Ryan: What were you like as a kid?

Adrian: It wasn't something people were saying at the time, but I was probably quite severely autistic. I did not get on with people. I had enormously strong fascinations. I was repeatedly told by teachers and primary school that if I tried to drag spiders into everything, I would never get anywhere in life, which is advice that I thankfully ignored.

I was a huge sci-fi buff. I loved Doctor Who. I loved Star Wars. I was like a lot of science-fiction fans and writers. Around the age of 13, I got into role-playing games, another common hobby for writers of my generation. I never stopped playing them since. I'm in three active games at the moment.

Ryan: Do you think humans are the only animal that imagines fictitious creatures? Is that tied to our facility of language and story-telling, or could it be tied to dreams?

Adrian: That's a fascinating question. Well, obviously we can't know. I like to think that level of imagination evolved earlier, and that it isn't necessarily tied to language.

When you bring language into the mix, you're able to communicate your imaginings to others. And in that conversation, build upon it, so that your imaginative life becomes a lot richer.

Dreams are not simply the replaying of memories. There is an imaginative element to dreams. A lot of animals seem to have dream-like experiences, as we see from brain activity, including jumping spiders.2

Jumping spiders have a mobile eye component. They have very advanced eyes for spiders. We see eye movement during REM-like sleep.

If you're seeing a thing in a dream, you are kind of imagining a fictitious thing. Whatever sense they're using in dreams go beyond simply recreating a thing that exists in the real world...I don't know.

The possibility would seem to be inherent in the experience of dreaming. You can go beyond the bounds of reality because you're not simply replaying your actual memories.

For species with a simpler cognition, dreaming may be little more than what we would feel as very unformed experiences.

We may never know, but I think it's inherent in the nature of dreams that some confabulation is going on.

Ryan: What's an animal that you would bring back from extinction?

Adrian: Mammoths are the classic one. If a mammoth is anything like an elephant, and we have reason to believe it is, elephants are social creatures. If elephants became extinct, and then you re-create an elephant, which we could probably do that, it isn't really an elephant because elephants are a product of generational society and learning going back thousands of years.

If you wipe out elephants and then bring back an elephant or even some elephants it would be like some aliens come along and just re-create a bunch of people from genetic samples. The culture would be missing.

Richard Attenborough's aim in Jurassic Park is basically banal entertainment that owes nothing to any kind of real spirit of science. It's just like, "hey we've got a mammoth" and then five minutes later everyone has seen the mammoth and nobody cares.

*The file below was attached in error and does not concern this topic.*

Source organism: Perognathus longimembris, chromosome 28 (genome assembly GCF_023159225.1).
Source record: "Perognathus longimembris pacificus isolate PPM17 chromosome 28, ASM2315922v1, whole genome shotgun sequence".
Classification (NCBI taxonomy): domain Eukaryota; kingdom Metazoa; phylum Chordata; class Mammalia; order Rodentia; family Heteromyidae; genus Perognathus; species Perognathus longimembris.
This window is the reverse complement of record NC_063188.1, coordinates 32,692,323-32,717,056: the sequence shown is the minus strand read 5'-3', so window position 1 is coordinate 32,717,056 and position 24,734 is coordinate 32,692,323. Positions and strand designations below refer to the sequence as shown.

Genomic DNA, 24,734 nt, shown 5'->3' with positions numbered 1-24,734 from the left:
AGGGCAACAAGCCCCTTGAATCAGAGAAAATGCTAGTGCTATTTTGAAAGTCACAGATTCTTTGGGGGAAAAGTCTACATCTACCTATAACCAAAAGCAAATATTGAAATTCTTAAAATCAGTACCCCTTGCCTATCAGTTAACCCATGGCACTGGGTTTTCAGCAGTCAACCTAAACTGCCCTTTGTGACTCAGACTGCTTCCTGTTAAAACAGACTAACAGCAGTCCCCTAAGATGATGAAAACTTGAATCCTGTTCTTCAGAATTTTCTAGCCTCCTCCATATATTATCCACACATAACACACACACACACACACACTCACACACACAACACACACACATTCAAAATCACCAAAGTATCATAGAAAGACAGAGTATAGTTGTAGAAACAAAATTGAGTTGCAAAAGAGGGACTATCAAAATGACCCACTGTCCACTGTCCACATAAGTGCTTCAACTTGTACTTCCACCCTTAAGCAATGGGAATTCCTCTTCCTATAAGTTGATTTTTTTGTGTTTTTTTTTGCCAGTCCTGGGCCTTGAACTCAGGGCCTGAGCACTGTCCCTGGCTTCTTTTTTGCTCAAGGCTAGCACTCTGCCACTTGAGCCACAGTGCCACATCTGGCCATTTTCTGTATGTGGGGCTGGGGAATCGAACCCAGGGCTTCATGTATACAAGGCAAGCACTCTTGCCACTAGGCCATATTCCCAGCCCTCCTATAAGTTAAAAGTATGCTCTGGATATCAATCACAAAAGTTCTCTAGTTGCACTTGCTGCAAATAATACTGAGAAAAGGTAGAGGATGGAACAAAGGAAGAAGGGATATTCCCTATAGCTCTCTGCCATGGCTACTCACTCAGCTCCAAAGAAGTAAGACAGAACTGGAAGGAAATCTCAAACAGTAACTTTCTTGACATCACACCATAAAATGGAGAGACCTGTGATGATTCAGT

Ryan: If somebody gave you the big red button to push to bring back something from the past 10 million years are you leaning towards not pressing it?

Adrian: If somebody gave me the big red button for Jaekelopterus, the 8 foot sea scorpion, to fill the ocean with those, I'm not sure I'd be able to restrain myself. But I don't think it would be a good idea.

I'm certainly not immune to bad ideas.

Ryan: Are there any rare old books you've drawn inspiration from?

Adrian: I've got a Dune special edition on my shelf. I don't generally get ahold of antique books.

An old fascinating book is the Voynich manuscript. It remains a complete enigma. This is a book from the 1400s.3 It's this big fully illustrated tomb that's completely incomprehensible. It's written in a nonsense alphabet. It has all these bizarre pseudo alchemical looking illustrations. Nobody knows if it is an elaborate joke or whether it's encoded language or what is going on. New theories pop up every so often about what the voyage manuscript is.

Either it means something, even if it just means this nonsense alchemy that doesn't work, or is this phenomenal practical joke that someone must have spent years over. And there was kind of a market at the time. People were very much into various kinds of occult studies and sciences. So quite possibly making a nonsense book and then selling it for thousands of duckets or whatever would have been a worthwhile venture.

But we don't know.

Ryan: We recently flew past the Turing test with ChatGPT. Do you think scaling up large language models could summon an artificial general intelligence?

Adrian: Pretty definitively no. It's a pattern mimicking machine. There's nothing in the functioning that leaves room for a self to develop.

It kind of makes me despair that we are calling these things AIs. In science fiction AI has been like Data from Star Trek, someone who is very logical, rooted in truth and accuracy, and rather confused by vibe.

What you get out of a language models is all vibe and very little recognition of truth or meaning. And that's a problem because people are using AI to produce what should be factual books.